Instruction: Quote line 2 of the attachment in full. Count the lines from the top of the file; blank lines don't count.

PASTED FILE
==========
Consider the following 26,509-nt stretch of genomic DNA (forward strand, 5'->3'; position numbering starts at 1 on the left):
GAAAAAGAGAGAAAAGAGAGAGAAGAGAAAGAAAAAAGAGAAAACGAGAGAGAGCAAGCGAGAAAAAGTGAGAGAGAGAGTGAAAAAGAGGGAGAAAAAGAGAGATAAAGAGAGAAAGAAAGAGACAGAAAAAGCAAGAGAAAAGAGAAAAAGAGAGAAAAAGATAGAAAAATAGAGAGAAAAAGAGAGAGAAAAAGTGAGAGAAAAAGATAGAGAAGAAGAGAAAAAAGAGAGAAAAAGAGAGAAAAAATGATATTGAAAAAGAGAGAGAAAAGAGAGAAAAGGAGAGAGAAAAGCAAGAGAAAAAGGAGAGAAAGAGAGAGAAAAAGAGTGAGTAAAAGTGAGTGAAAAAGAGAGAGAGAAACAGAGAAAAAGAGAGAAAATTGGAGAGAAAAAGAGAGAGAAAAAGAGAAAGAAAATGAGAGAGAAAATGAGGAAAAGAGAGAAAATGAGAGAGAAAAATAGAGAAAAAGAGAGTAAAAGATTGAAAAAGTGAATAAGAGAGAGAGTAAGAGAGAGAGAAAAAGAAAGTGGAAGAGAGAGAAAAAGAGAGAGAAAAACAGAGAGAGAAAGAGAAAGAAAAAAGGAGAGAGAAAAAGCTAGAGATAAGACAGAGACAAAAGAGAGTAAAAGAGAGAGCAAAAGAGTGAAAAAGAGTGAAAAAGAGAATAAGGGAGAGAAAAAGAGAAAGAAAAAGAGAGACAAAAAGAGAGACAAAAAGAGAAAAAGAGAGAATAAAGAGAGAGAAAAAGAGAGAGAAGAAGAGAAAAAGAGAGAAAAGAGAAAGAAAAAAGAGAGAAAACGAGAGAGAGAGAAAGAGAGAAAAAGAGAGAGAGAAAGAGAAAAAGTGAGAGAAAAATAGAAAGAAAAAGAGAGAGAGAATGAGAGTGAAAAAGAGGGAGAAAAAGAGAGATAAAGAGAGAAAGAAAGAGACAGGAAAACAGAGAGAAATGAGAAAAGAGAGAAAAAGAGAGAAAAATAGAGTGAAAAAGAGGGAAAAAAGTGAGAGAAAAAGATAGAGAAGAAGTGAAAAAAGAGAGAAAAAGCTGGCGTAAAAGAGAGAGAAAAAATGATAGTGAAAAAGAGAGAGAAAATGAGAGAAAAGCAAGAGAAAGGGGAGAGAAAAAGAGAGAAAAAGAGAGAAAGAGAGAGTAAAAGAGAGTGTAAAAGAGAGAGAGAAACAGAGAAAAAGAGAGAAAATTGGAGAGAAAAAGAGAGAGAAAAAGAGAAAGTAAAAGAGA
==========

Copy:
GAAAAAGAGAGAAAAGAGAGAGAAGAGAAAGAAAAAAGAGAAAACGAGAGAGAGCAAGCGAGAAAAAGTGAGAGAGAGAGTGAAAAAGAGGGAGAAAAAGAGAGATAAAGAGAGAAAGAAAGAGACAGAAAAAGCAAGAGAAAAGAGAAAAAGAGAGAAAAAGATAGAAAAATAGAGAGAAAAAGAGAGAGAAAAAGTGAGAGAAAAAGATAGAGAAGAAGAGAAAAAAGAGAGAAAAAGAGAGAAAAAATGATATTGAAAAAGAGAGAGAAAAGAGAGAAAAGGAGAGAGAAAAGCAAGAGAAAAAGGAGAGAAAGAGAGAGAAAAAGAGTGAGTAAAAGTGAGTGAAAAAGAGAGAGAGAAACAGAGAAAAAGAGAGAAAATTGGAGAGAAAAAGAGAGAGAAAAAGAGAAAGAAAATGAGAGAGAAAATGAGGAAAAGAGAGAAAATGAGAGAGAAAAATAGAGAAAAAGAGAGTAAAAGATTGAAAAAGTGAATAAGAGAGAGAGTAAGAGAGAGAGAAAAAGAAAGTGGAAGAGAGAGAAAAAGAGAGAGAAAAACAGAGAGAGAAAGAGAAAGAAAAAAGGAGAGAGAAAAAGCTAGAGATAAGACAGAGACAAAAGAGAGTAAAAGAGAGAGCAAAAGAGTGAAAAAGAGTGAAAAAGAGAATAAGGGAGAGAAAAAGAGAAAGAAAAAGAGAGACAAAAAGAGAGACAAAAAGAGAAAAAGAGAGAATAAAGAGAGAGAAAAAGAGAGAGAAGAAGAGAAAAAGAGAGAAAAGAGAAAGAAAAAAGAGAGAAAACGAGAGAGAGAGAAAGAGAGAAAAAGAGAGAGAGAAAGAGAAAAAGTGAGAGAAAAATAGAAAGAAAAAGAGAGAGAGAATGAGAGTGAAAAAGAGGGAGAAAAAGAGAGATAAAGAGAGAAAGAAAGAGACAGGAAAACAGAGAGAAATGAGAAAAGAGAGAAAAAGAGAGAAAAATAGAGTGAAAAAGAGGGAAAAAAGTGAGAGAAAAAGATAGAGAAGAAGTGAAAAAAGAGAGAAAAAGCTGGCGTAAAAGAGAGAGAAAAAATGATAGTGAAAAAGAGAGAGAAAATGAGAGAAAAGCAAGAGAAAGGGGAGAGAAAAAGAGAGAAAAAGAGAGAAAGAGAGAGTAAAAGAGAGTGTAAAAGAGAGAGAGAAACAGAGAAAAAGAGAGAAAATTGGAGAGAAAAAGAGAGAGAAAAAGAGAAAGTAAAAGAGA